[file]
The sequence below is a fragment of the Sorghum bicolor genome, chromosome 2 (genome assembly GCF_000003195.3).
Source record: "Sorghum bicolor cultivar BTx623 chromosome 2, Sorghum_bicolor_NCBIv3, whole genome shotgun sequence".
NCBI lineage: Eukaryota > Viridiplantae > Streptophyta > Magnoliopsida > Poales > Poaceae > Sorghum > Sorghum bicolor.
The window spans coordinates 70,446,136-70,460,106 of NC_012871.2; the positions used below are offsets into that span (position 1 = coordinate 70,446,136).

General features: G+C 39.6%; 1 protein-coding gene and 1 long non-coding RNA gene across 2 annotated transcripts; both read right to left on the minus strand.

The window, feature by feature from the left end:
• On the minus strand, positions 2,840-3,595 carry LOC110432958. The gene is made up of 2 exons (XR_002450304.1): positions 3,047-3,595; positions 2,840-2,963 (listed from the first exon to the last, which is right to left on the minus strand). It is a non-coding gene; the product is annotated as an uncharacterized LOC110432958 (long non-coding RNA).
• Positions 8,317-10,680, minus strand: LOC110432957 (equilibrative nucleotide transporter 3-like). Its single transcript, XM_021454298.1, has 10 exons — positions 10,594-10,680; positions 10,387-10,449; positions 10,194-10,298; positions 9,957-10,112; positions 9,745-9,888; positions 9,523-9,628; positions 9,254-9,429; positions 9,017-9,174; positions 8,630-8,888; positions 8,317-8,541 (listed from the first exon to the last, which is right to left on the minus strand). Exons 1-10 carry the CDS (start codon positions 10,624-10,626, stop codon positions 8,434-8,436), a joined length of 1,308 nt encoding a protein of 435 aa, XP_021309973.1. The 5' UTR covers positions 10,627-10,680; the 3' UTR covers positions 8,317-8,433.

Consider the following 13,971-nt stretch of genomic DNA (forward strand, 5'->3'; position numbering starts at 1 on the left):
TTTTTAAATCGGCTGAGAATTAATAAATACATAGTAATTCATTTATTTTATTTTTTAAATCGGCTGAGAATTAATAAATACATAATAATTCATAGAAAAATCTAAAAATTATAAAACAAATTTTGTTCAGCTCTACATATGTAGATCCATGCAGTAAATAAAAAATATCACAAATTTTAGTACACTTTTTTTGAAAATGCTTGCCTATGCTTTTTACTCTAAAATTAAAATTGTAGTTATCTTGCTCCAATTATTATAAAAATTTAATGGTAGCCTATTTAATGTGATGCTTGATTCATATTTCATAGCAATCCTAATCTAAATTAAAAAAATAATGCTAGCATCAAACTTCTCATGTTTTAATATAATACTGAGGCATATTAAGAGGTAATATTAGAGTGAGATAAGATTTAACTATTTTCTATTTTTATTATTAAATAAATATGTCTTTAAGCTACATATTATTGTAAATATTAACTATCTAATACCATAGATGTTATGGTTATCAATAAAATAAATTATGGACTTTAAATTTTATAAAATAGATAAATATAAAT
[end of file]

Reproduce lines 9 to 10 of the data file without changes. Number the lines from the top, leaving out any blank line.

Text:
Consider the following 13,971-nt stretch of genomic DNA (forward strand, 5'->3'; position numbering starts at 1 on the left):
TTTTTAAATCGGCTGAGAATTAATAAATACATAGTAATTCATTTATTTTATTTTTTAAATCGGCTGAGAATTAATAAATACATAATAATTCATAGAAAAATCTAAAAATTATAAAACAAATTTTGTTCAGCTCTACATATGTAGATCCATGCAGTAAATAAAAAATATCACAAATTTTAGTACACTTTTTTTGAAAATGCTTGCCTATGCTTTTTACTCTAAAATTAAAATTGTAGTTATCTTGCTCCAATTATTATAAAAATTTAATGGTAGCCTATTTAATGTGATGCTTGATTCATATTTCATAGCAATCCTAATCTAAATTAAAAAAATAATGCTAGCATCAAACTTCTCATGTTTTAATATAATACTGAGGCATATTAAGAGGTAATATTAGAGTGAGATAAGATTTAACTATTTTCTATTTTTATTATTAAATAAATATGTCTTTAAGCTACATATTATTGTAAATATTAACTATCTAATACCATAGATGTTATGGTTATCAATAAAATAAATTATGGACTTTAAATTTTATAAAATAGATAAATATAAAT